Your content calendar will also help you discover any gaps in your videos and can help you remain accountable to follow them. Many YouTuber fail to consistently create videos because they run out of ideas; brainstorming and maintaining an efficient way to organize your videos is a great way to prevent this from happening.
Useful Resource: Youtube Video Ideas to Help You Go Viral
The math is simple: the more you post, the more opportunities you have to get noticed. Each video creates a new chance to build upon your YouTube SEO strategy. Just as you would with a blog, commit to regular updates. YouTube places preference on users who post regularly, which means your video would be more likely to rank higher than someone with a similar title if you post more frequently than them. YouTube channels that post quality content consistently do so 2-3 times per week. However, don’t sacrifice quality for quantity. If you can’t put out good content several times per week, stick to once weekly at minimum.
According to Backlinko, YouTube engagement (shares and comments) is a crucial ranking factor. The more comments that a video has, the higher it is likely to rank. Videos with a lot of comments tend to appear higher in YouTube’s search results pages. Because of this, it’s crucial that you have a plan in place to encourage more comments. Here are three best practices:
Your YouTube metrics reveal plenty about how your videos are performing. If you don’t use YouTube Analytics, you’ll never understand how your content resonates with your viewers. In order to achieve YouTube success, you need to be constantly improving and fortunately, YouTube is a platform that offers plenty of data to help you make educated decisions about your SEO and growth. Essential metrics are broken down into three categories:
You should also plan on using SEO tools to help with your SEO growth and strategy. Google Keyword Planner, Ahrefs, SEMRush, and KWFinder are some of the more popular ones. These tools will be able to help you analyze things like keywords and monthly search volume.
You can use these three categories to better understand whether you’re hitting the mark with your content. For example, although studies have shown longer videos perform better across the board, take a look at which of your videos are performing better; longer or shorter videos? If your better performing videos fall outside the YouTube norm (like high views for short videos), analyze what makes those videos more attention-grabbing and find creative ways to emulate that success.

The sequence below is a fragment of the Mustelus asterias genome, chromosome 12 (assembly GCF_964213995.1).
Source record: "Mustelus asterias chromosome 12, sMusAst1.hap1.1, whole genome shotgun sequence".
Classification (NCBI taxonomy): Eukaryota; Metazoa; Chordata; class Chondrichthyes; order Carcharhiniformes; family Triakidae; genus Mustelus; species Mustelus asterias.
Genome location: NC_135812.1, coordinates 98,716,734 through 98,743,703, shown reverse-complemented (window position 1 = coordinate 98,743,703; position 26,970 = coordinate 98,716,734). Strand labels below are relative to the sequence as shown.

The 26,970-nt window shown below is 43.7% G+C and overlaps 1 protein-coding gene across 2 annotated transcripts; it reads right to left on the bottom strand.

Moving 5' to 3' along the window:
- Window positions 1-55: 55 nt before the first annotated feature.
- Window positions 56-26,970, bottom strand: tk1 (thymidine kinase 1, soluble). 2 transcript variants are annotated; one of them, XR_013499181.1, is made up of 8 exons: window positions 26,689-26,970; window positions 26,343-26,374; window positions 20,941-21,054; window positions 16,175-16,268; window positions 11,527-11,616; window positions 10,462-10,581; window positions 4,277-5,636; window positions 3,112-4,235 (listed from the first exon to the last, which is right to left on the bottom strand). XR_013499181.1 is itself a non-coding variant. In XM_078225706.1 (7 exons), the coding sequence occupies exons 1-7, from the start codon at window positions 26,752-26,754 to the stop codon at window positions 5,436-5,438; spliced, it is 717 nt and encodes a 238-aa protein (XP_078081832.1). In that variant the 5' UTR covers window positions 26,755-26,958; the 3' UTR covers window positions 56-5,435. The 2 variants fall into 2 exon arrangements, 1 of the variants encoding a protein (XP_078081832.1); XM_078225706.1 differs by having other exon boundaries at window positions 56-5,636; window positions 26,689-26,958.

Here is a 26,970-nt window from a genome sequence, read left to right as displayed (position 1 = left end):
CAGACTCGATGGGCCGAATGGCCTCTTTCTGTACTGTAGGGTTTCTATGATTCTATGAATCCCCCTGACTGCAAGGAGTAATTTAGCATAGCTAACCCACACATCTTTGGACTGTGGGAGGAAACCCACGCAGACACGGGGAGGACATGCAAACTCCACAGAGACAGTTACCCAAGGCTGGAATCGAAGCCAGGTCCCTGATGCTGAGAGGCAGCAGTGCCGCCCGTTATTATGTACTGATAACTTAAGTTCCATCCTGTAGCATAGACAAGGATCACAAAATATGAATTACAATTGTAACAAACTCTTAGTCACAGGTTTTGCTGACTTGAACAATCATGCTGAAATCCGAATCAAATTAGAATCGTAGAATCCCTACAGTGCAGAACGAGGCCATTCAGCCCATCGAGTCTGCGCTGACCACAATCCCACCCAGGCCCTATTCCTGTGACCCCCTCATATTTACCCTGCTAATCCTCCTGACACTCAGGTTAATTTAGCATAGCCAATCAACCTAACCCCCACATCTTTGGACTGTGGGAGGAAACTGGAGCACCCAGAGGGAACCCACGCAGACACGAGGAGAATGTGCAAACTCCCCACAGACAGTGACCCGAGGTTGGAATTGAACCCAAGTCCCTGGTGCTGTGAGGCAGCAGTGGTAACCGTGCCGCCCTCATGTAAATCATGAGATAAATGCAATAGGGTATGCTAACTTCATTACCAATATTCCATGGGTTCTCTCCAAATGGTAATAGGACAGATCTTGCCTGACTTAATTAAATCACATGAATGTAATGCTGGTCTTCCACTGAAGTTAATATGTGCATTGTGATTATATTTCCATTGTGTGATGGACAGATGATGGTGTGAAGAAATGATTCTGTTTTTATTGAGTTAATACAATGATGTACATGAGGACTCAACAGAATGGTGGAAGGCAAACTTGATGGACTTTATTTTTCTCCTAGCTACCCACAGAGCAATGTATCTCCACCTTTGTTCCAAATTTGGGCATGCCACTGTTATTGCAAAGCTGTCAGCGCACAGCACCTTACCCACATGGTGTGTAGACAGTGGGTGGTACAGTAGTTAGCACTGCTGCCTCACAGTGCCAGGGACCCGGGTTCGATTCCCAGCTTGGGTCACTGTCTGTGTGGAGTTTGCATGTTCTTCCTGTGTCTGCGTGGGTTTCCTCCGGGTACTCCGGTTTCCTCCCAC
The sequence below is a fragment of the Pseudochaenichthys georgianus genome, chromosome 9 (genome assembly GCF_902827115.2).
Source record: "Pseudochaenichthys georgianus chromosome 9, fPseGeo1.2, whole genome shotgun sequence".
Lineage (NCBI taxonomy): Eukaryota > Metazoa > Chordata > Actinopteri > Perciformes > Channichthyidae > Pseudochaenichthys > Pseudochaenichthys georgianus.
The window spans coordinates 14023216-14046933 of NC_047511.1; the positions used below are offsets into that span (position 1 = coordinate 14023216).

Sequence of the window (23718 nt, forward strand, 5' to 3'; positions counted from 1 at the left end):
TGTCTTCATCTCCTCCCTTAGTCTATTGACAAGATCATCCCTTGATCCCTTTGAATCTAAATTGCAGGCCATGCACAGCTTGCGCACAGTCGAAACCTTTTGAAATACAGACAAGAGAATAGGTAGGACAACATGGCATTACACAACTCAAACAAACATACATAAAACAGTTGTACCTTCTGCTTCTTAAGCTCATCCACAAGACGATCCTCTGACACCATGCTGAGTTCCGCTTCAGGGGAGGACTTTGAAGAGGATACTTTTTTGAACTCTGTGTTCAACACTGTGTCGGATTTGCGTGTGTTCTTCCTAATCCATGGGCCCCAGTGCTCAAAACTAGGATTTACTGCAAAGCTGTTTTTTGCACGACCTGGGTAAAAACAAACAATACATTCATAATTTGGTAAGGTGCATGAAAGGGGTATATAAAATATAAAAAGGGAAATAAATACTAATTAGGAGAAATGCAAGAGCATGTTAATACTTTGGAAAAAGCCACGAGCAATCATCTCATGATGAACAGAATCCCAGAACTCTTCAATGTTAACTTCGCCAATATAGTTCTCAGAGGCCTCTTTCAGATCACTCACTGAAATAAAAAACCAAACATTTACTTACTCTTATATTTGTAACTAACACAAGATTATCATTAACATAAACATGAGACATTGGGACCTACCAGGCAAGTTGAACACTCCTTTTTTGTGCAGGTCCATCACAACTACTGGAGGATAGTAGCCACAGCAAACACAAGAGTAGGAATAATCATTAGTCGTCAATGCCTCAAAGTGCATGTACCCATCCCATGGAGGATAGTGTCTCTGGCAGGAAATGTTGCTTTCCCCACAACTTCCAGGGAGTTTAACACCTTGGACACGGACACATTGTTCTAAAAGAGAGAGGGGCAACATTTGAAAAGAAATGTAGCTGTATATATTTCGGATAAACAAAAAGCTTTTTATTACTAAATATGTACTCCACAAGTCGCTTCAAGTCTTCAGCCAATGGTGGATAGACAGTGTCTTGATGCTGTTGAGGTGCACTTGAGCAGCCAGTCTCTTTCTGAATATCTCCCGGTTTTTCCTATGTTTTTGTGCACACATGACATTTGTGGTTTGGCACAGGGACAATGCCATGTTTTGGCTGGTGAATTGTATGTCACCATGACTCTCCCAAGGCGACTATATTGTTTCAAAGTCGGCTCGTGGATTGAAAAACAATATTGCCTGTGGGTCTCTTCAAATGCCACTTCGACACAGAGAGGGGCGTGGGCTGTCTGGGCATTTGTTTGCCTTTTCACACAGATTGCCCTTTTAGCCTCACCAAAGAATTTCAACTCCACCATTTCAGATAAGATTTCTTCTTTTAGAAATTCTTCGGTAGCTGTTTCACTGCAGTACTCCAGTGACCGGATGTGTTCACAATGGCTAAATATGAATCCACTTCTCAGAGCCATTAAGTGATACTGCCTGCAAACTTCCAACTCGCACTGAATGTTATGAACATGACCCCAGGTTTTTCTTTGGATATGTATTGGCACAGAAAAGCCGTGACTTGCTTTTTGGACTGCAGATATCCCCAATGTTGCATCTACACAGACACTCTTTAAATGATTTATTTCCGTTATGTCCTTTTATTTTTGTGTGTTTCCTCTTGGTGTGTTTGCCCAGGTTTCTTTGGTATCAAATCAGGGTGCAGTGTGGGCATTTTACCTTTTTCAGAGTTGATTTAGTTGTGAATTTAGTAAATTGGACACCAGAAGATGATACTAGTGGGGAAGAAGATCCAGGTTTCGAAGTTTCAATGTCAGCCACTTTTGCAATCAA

Watch Time is a metric that analyzes the estimated total minutes that viewers spent watching your videos. YouTube values Watch Time so much because it’s the most important indicator of how engaging a video is. As much as View Count matters, you can argue that Watch Time is even more important. What does it matter if 1,000 people clicked your video if only 10 of them watched until the end?
YouTube has clearly stated, “Channels and videos with higher watch times are likely to show up higher in search results and recommendations.” Take a look at your Watch Time; if it’s an unnatural imbalance with your View Count, this is a sign that your strategy isn’t working. If some videos have higher Watch Time than others, jot down the elements of those videos that may have contributed to better metrics.
Retention rates help you understand how your videos capture and hold your viewers attention. Honing in on this metric allows you to see the quality of your views. Using this metric, you’ll be able to see exactly where viewers stopped watching your videos. For instance, in this example from Oberlo, you can see that the video length is nearly five and a half minutes, but the average person dropped off at the 3:50 mark.
This could prompt you to wonder why people tend to leave at this time. Perhaps you’re staying on a particular topic longer than you intended too and consequently boring your viewers. Or perhaps you’re missing key information that the viewer hoped to learn. You can use this information to create better videos that rank higher.
How are people discovering your videos? When you know where your viewers are coming from you can spend your efforts honing in on those sources. YouTube will display “traffic source types” for your channel, broken into two primary categories: internal source types and external source types. Here are the top internal and external sources for Oberlo, a dropshipping platform:
Traffic sources can help you make better video marketing choices and allows you to better target your audience. For example, if you find that most of your audience is on Instagram instead of Facebook, you could put more effort into building an Instagram based on your YouTube channel.
Discovery is such an important part of creating a successful YouTube channel. If you want to get paid on YouTube and create a passive income stream from previous videos, you need to get your videos in front of the right people. Every video should be optimized to the fullest extent. As you build your channel, keep these key components in mind:
With this guide about YouTube SEO, you’ll see a considerable boost in no time. Just be sure to implement an ongoing strategy and include content marketing and relevant keyword phrases. Just like websites, social channels need TLC when it comes to optimization, so keep that in mind if you want to create high-retention videos.